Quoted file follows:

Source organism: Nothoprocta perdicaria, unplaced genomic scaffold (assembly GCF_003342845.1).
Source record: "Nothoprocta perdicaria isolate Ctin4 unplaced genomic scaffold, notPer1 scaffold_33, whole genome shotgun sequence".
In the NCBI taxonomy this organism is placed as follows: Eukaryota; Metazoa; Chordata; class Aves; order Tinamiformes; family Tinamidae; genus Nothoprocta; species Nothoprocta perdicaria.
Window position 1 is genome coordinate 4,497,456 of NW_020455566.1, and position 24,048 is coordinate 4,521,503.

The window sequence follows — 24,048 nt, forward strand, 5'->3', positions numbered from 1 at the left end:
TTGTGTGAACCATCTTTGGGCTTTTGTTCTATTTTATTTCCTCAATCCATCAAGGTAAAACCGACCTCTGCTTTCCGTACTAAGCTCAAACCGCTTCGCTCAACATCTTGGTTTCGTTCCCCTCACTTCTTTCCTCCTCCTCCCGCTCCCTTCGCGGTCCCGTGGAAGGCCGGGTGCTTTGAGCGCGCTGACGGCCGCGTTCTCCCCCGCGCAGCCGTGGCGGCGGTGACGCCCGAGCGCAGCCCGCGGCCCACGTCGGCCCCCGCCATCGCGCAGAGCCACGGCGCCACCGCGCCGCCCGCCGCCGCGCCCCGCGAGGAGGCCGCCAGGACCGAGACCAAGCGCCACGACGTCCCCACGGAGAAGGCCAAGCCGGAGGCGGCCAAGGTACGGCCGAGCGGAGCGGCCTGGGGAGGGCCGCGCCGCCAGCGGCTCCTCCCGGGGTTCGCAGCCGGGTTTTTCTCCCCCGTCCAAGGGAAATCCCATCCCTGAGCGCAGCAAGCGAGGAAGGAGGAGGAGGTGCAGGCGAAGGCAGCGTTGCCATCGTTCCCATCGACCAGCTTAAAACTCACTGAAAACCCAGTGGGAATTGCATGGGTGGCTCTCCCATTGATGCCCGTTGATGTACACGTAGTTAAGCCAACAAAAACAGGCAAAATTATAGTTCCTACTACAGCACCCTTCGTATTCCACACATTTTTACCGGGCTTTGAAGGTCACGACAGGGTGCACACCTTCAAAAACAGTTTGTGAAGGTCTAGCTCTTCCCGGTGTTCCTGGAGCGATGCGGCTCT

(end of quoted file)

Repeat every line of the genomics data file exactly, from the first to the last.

Source organism: Nothoprocta perdicaria, unplaced genomic scaffold (assembly GCF_003342845.1).
Source record: "Nothoprocta perdicaria isolate Ctin4 unplaced genomic scaffold, notPer1 scaffold_33, whole genome shotgun sequence".
In the NCBI taxonomy this organism is placed as follows: Eukaryota; Metazoa; Chordata; class Aves; order Tinamiformes; family Tinamidae; genus Nothoprocta; species Nothoprocta perdicaria.
Window position 1 is genome coordinate 4,497,456 of NW_020455566.1, and position 24,048 is coordinate 4,521,503.

The window sequence follows — 24,048 nt, forward strand, 5'->3', positions numbered from 1 at the left end:
TTGTGTGAACCATCTTTGGGCTTTTGTTCTATTTTATTTCCTCAATCCATCAAGGTAAAACCGACCTCTGCTTTCCGTACTAAGCTCAAACCGCTTCGCTCAACATCTTGGTTTCGTTCCCCTCACTTCTTTCCTCCTCCTCCCGCTCCCTTCGCGGTCCCGTGGAAGGCCGGGTGCTTTGAGCGCGCTGACGGCCGCGTTCTCCCCCGCGCAGCCGTGGCGGCGGTGACGCCCGAGCGCAGCCCGCGGCCCACGTCGGCCCCCGCCATCGCGCAGAGCCACGGCGCCACCGCGCCGCCCGCCGCCGCGCCCCGCGAGGAGGCCGCCAGGACCGAGACCAAGCGCCACGACGTCCCCACGGAGAAGGCCAAGCCGGAGGCGGCCAAGGTACGGCCGAGCGGAGCGGCCTGGGGAGGGCCGCGCCGCCAGCGGCTCCTCCCGGGGTTCGCAGCCGGGTTTTTCTCCCCCGTCCAAGGGAAATCCCATCCCTGAGCGCAGCAAGCGAGGAAGGAGGAGGAGGTGCAGGCGAAGGCAGCGTTGCCATCGTTCCCATCGACCAGCTTAAAACTCACTGAAAACCCAGTGGGAATTGCATGGGTGGCTCTCCCATTGATGCCCGTTGATGTACACGTAGTTAAGCCAACAAAAACAGGCAAAATTATAGTTCCTACTACAGCACCCTTCGTATTCCACACATTTTTACCGGGCTTTGAAGGTCACGACAGGGTGCACACCTTCAAAAACAGTTTGTGAAGGTCTAGCTCTTCCCGGTGTTCCTGGAGCGATGCGGCTCT